Can you stop being afraid of public speaking?12 Aug 2016
What are most people afraid of?
Is it death or flying? Perhaps it is getting ill.
Well, according to The Book of Lists, none of these even make it into the top five. The five most common fears – presented here in order – are: Speaking before a group, heights, insects and bugs, financial problems and deep water.
While it may seem hard to trust the methodology behind this assumption, according to Dr Glenn Croston writing for Psychology Today, the rampant phobia of public speaking is supported by multiple research projects. Luckily, with a PhD in biochemistry, he can help us understand what is really going on in the body and why it is such a difficult communication skill to master.
Why do we fear public speaking?
Dr Croston explains that it goes back to our primal instinct. We knew to stick in groups to better our chances, so over thousands of years of evolution, we became social creatures that naturally fear exile. Why? It’s fundamentally about surviving. These instincts essentially manifest as social anxiety and the fear of ostracism. Ultimately, when we get up in front of a group and speak in public, we are putting ourselves at risk of social rejection. And for many of us, this results in a massive rush of chemicals to the brain.
Your heart rate increases and muscles tense. You become more aware and can see and process things quicker. You stop feeling pain and your impulses quicken. Known as the fight or flight response, this was once was necessary for survival when we faced real life-threatening predators. Having to either stand up and fight or flee for your life, nowadays, most of the triggers are not even related to physical harm. For instance, speaking in front of a group, insects and missing a repayment are certainly not going to kill you – but that doesn’t make them any less scary.
“To the average person, if you go to a funeral, you’re better off in the casket than doing the eulogy.”
It makes you think about how much truth there is to Jerry Seinfeld’s famous statement, “To the average person, if you go to a funeral, you’re better off in the casket than doing the eulogy.”
How can reframing your thoughts help?
When we feel threatened, the rush of chemicals – adrenaline, noradrenaline and cortisol – results in a sometimes overwhelming feeling of anxiety. While this can be debilitating, it certainly doesn’t have to be. You may think that the answer is various calming and relaxation techniques, but a growing body of research suggests that it could be to embrace it.
Cognitive behavioural therapy (CBT) is now commonly used for the treatment of anxiety disorders. A fundamental principle that patients learn is the ability to reframe thoughts and situations. Our physiological response to anxiety and excitement are very similar. They both result in a heightened state of awareness driven by the release of stress hormones. Interestingly, they have very similar symptoms. Think about it – you may have trouble sleeping because of a performance review the next day or because of your birthday, but you’ll probably have butterflies and a thumping heart either way.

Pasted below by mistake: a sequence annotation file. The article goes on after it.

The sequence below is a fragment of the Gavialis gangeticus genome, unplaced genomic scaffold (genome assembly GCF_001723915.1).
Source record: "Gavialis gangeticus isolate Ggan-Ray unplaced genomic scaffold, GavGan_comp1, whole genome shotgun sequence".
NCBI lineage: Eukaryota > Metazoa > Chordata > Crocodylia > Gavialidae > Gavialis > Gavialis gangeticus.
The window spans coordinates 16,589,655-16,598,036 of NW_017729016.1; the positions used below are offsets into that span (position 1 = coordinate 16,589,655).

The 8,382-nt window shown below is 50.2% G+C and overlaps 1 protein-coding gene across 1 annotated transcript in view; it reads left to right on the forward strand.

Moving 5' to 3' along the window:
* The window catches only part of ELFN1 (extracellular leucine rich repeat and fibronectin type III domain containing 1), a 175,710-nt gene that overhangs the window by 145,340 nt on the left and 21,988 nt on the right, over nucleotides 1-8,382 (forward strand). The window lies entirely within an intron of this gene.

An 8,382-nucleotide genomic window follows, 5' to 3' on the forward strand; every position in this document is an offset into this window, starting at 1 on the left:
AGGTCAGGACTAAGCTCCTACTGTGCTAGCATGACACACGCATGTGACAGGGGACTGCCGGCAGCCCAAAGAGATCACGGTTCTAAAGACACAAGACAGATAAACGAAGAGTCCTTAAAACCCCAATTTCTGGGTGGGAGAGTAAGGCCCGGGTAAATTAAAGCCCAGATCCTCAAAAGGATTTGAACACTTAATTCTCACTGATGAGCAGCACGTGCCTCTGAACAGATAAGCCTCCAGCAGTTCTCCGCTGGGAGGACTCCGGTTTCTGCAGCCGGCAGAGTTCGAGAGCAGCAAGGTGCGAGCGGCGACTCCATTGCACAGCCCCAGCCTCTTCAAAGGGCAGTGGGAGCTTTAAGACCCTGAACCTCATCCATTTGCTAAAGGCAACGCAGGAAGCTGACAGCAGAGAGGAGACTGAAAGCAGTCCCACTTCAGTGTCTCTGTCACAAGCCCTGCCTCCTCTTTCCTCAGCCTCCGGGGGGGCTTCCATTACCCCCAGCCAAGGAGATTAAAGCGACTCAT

This ability to reframe – to look at the glass half full, not the half empty – has major implications not just for CBT patients, but for every person who potentially can channel their fear to enhance their public speaking skills.
Why should you embrace your nerves?
In a 2013 study published in Harvard Business Review, researcher and author Dr Alison Wood Brooks found out that this idea of reframing our fear can actually be achieved very easily.
“Anxiety is incredibly pervasive,” she said. “People have a very strong intuition that trying to calm down is the best way to cope with their anxiety, but that can be very difficult and ineffective.”
“When you feel anxious, you’re ruminating too much and focusing on potential threats.”
One experiment randomly asked karaoke participants to state aloud that they were anxious and excited. Those who had said they were excited again outperformed those who said they were anxious by over 150 per cent (80 per cent versus 53 per cent). In another test, participants were asked to prepare and deliver a persuasive speech. To increase anxiety, they were videotaped and told they would be judged. Right before speaking, one group was asked to repeat “I am calm” and the other “I am excited”. According to the independent speech evaluators, the “excited” group gave speeches that were more persuasive and competent, they spoke for longer and looked more calm than the group that had said they were calm. So what does this all mean?
“When you feel anxious, you’re ruminating too much and focusing on potential threats,” said Dr Brooks. “In those circumstances, people should try to focus on the potential opportunities.” It really does pay to be positive, and people should say they are excited. Even if they don’t believe it at first, saying ‘I’m excited’ out loud increases authentic feelings of excitement.”
For more tips and training in public speaking and business communications, get in touch with the Institute of Communication Management and Leadership today.